As a result of his investigation the prosecutor concluded that Patrick had never filed any wagering tax returns for the money he received from the Sports Office, that he was liable for such taxes, and that since gamblers deal only in cash and maintain no records or bank accounts, a jeopardy assessment against Patrick would be appropriate. 1 Accordingly,
on April 9, 1974, without notice to Patrick, he obtained an order from the district court authorizing the release of excerpts of Patrick's Grand Jury testimony and furnished those excerpts to the Internal Revenue Service. 2
On April 18, 1974, the Acting District Director approved a jeopardy assessment against Patrick for wagering taxes in the amount of $835,558, including interest. 3 The assessment was based on an estimate of wagers accepted derived from Patrick's reported gambling income. This income, representing 50% of the Sports Office profits, was doubled to determine the total profit from the gambling business. This total profit was then divided by .03, the assumed rate of net profit on a gambling business, to determine the total amount of wagers accepted, which were subject to the 10% wagering tax. The 3% figure was obtained from an unofficial source a book entitled Scarne's Complete Guide to Gambling. The period covered by the assessment was January 1, 1967, through December 31, 1969, the period identified in the Grand Jury testimony. An assessment of $237 was made for the occupational tax, § 4411, for the same period. 4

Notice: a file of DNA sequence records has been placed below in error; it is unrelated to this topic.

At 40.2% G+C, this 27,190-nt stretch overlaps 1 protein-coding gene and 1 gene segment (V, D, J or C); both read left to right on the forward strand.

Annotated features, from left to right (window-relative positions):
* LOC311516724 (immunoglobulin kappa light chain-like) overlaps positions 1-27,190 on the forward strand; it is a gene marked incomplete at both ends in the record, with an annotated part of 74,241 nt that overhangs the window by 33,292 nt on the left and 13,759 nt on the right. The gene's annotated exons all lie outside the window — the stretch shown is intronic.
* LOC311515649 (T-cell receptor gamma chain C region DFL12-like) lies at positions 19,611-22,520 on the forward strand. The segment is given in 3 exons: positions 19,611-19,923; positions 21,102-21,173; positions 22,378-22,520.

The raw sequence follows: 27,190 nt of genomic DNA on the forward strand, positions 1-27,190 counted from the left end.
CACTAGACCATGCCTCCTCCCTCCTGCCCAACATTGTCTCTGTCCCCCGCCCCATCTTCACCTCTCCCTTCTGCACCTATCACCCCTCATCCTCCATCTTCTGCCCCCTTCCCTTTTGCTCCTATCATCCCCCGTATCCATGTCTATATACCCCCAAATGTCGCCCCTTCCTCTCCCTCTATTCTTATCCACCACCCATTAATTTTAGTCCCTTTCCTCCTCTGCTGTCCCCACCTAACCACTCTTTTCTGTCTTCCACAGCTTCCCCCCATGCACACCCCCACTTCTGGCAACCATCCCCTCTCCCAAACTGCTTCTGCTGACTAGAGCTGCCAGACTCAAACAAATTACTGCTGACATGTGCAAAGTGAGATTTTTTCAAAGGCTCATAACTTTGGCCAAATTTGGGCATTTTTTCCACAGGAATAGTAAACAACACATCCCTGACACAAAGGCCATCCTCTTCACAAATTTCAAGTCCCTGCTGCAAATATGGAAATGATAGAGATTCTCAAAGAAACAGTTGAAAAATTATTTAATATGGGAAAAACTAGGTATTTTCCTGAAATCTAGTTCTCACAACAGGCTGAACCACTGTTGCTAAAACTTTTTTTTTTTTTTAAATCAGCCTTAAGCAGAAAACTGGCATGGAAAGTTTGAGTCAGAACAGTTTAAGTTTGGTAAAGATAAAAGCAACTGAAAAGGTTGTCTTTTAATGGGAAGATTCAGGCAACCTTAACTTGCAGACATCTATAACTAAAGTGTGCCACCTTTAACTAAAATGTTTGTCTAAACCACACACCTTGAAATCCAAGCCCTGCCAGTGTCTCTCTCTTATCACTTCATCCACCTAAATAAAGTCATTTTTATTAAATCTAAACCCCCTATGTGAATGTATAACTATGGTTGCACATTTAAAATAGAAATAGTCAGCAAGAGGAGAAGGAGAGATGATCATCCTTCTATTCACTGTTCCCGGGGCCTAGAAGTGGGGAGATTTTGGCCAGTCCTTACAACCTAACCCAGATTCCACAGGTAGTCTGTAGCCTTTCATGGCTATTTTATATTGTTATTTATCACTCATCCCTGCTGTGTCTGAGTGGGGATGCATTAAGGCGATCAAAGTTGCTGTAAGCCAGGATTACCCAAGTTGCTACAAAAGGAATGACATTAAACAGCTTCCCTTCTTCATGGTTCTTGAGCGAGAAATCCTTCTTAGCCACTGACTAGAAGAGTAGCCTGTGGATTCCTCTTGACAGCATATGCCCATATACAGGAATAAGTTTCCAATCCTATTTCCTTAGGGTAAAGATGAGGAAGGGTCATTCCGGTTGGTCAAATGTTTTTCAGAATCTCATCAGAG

On December 13, 1974, the Internal Revenue Service amended its assessment for wagering tax to $125,328, based on a change in the estimated rate of net profit on the wagers accepted from 3 to 15%.
Appeal No. 74-1884
On May 2, 1974, Patrick filed a complaint in district court "for the recovery of Internal Revenue taxes erroneously and illegally assessed and collected and to enjoin further actions by the Defendant, its officers, attorneys and employees from proceeding with collection under the purported authority of such assessments and to declare such assessments illegal and void, and the determination of jeopardy arbitrary and without basis in fact." The government filed a motion to dismiss supported by an affidavit and exhibits, including relevant excerpts from Patrick's Grand Jury testimony. On August 2, 1974, the district court dismissed the complaint on the ground the injunctive relief is barred by the Anti-Injunction Statute, 26 U.S.C. § 7421(a). Patrick has appealed from that order.
Appeal No. 74-1780
On September 9, 1974, Patrick filed a motion in district court praying that the
transcripts of his testimony be suppressed and their use in any proceeding or by any agency of the United States be prohibited. This motion was denied on September 12, 1974, on the ground that the issues raised were premature and would more properly be raised during the course of the tax refund litigation. Patrick has taken a separate appeal from that order.
Appeal No. 74-1912